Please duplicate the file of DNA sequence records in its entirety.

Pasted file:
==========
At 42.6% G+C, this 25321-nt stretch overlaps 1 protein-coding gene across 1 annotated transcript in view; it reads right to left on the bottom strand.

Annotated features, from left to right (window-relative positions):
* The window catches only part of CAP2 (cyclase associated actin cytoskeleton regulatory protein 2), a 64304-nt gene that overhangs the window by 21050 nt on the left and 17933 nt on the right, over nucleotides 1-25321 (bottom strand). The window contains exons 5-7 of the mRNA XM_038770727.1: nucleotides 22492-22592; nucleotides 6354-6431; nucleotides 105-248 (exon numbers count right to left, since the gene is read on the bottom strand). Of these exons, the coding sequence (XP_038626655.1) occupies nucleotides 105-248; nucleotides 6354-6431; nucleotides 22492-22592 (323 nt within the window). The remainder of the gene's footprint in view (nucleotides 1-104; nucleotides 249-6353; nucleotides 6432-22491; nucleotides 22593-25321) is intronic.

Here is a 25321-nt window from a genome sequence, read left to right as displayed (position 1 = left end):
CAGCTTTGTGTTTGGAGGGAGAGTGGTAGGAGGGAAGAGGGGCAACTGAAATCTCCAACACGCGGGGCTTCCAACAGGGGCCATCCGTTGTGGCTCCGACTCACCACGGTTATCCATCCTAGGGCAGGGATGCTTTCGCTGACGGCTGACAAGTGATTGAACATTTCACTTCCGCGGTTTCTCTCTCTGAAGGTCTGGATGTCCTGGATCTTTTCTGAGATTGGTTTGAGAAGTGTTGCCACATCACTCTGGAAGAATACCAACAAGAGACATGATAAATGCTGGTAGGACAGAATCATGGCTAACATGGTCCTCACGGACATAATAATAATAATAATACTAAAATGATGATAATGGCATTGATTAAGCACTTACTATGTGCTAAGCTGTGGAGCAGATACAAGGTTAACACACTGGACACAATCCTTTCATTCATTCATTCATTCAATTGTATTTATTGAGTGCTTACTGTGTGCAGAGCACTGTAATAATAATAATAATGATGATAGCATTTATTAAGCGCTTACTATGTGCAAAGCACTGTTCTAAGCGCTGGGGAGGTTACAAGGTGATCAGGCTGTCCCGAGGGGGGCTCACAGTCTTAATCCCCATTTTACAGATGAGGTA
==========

At 42.6% G+C, this 25321-nt stretch overlaps 1 protein-coding gene across 1 annotated transcript in view; it reads right to left on the bottom strand.

Annotated features, from left to right (window-relative positions):
* The window catches only part of CAP2 (cyclase associated actin cytoskeleton regulatory protein 2), a 64304-nt gene that overhangs the window by 21050 nt on the left and 17933 nt on the right, over nucleotides 1-25321 (bottom strand). The window contains exons 5-7 of the mRNA XM_038770727.1: nucleotides 22492-22592; nucleotides 6354-6431; nucleotides 105-248 (exon numbers count right to left, since the gene is read on the bottom strand). Of these exons, the coding sequence (XP_038626655.1) occupies nucleotides 105-248; nucleotides 6354-6431; nucleotides 22492-22592 (323 nt within the window). The remainder of the gene's footprint in view (nucleotides 1-104; nucleotides 249-6353; nucleotides 6432-22491; nucleotides 22593-25321) is intronic.

Here is a 25321-nt window from a genome sequence, read left to right as displayed (position 1 = left end):
CAGCTTTGTGTTTGGAGGGAGAGTGGTAGGAGGGAAGAGGGGCAACTGAAATCTCCAACACGCGGGGCTTCCAACAGGGGCCATCCGTTGTGGCTCCGACTCACCACGGTTATCCATCCTAGGGCAGGGATGCTTTCGCTGACGGCTGACAAGTGATTGAACATTTCACTTCCGCGGTTTCTCTCTCTGAAGGTCTGGATGTCCTGGATCTTTTCTGAGATTGGTTTGAGAAGTGTTGCCACATCACTCTGGAAGAATACCAACAAGAGACATGATAAATGCTGGTAGGACAGAATCATGGCTAACATGGTCCTCACGGACATAATAATAATAATAATACTAAAATGATGATAATGGCATTGATTAAGCACTTACTATGTGCTAAGCTGTGGAGCAGATACAAGGTTAACACACTGGACACAATCCTTTCATTCATTCATTCATTCAATTGTATTTATTGAGTGCTTACTGTGTGCAGAGCACTGTAATAATAATAATAATGATGATAGCATTTATTAAGCGCTTACTATGTGCAAAGCACTGTTCTAAGCGCTGGGGAGGTTACAAGGTGATCAGGCTGTCCCGAGGGGGGCTCACAGTCTTAATCCCCATTTTACAGATGAGGTA